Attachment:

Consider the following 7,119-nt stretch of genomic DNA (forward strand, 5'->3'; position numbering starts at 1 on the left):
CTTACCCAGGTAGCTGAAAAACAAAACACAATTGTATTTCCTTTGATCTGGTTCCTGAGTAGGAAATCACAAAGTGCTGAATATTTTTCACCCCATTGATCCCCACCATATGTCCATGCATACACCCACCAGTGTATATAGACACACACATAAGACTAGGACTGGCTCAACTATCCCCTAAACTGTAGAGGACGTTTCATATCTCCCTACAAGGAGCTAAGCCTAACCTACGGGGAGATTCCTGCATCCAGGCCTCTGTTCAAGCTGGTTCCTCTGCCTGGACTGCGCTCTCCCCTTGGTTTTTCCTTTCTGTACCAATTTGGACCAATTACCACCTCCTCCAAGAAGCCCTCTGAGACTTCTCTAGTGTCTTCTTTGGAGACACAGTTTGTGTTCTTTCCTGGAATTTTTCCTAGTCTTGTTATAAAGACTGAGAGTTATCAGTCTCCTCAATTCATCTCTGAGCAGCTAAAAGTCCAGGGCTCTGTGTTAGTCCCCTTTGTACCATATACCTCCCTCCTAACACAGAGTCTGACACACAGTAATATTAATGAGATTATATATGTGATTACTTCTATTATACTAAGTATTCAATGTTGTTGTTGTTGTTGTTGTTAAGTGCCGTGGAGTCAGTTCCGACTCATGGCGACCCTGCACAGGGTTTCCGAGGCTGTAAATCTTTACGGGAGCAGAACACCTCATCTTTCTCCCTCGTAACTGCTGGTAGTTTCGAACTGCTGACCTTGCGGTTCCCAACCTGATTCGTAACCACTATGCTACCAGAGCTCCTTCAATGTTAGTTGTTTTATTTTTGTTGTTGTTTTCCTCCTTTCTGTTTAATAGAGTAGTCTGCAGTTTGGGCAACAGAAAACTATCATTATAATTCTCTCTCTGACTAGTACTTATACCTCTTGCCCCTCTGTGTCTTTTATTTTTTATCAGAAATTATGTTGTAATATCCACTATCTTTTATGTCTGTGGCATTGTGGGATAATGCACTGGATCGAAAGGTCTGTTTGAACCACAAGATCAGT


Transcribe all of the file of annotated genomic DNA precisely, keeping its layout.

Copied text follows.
Consider the following 7,119-nt stretch of genomic DNA (forward strand, 5'->3'; position numbering starts at 1 on the left):
CTTACCCAGGTAGCTGAAAAACAAAACACAATTGTATTTCCTTTGATCTGGTTCCTGAGTAGGAAATCACAAAGTGCTGAATATTTTTCACCCCATTGATCCCCACCATATGTCCATGCATACACCCACCAGTGTATATAGACACACACATAAGACTAGGACTGGCTCAACTATCCCCTAAACTGTAGAGGACGTTTCATATCTCCCTACAAGGAGCTAAGCCTAACCTACGGGGAGATTCCTGCATCCAGGCCTCTGTTCAAGCTGGTTCCTCTGCCTGGACTGCGCTCTCCCCTTGGTTTTTCCTTTCTGTACCAATTTGGACCAATTACCACCTCCTCCAAGAAGCCCTCTGAGACTTCTCTAGTGTCTTCTTTGGAGACACAGTTTGTGTTCTTTCCTGGAATTTTTCCTAGTCTTGTTATAAAGACTGAGAGTTATCAGTCTCCTCAATTCATCTCTGAGCAGCTAAAAGTCCAGGGCTCTGTGTTAGTCCCCTTTGTACCATATACCTCCCTCCTAACACAGAGTCTGACACACAGTAATATTAATGAGATTATATATGTGATTACTTCTATTATACTAAGTATTCAATGTTGTTGTTGTTGTTGTTGTTAAGTGCCGTGGAGTCAGTTCCGACTCATGGCGACCCTGCACAGGGTTTCCGAGGCTGTAAATCTTTACGGGAGCAGAACACCTCATCTTTCTCCCTCGTAACTGCTGGTAGTTTCGAACTGCTGACCTTGCGGTTCCCAACCTGATTCGTAACCACTATGCTACCAGAGCTCCTTCAATGTTAGTTGTTTTATTTTTGTTGTTGTTTTCCTCCTTTCTGTTTAATAGAGTAGTCTGCAGTTTGGGCAACAGAAAACTATCATTATAATTCTCTCTCTGACTAGTACTTATACCTCTTGCCCCTCTGTGTCTTTTATTTTTTATCAGAAATTATGTTGTAATATCCACTATCTTTTATGTCTGTGGCATTGTGGGATAATGCACTGGATCGAAAGGTCTGTTTGAACCACAAGATCAGT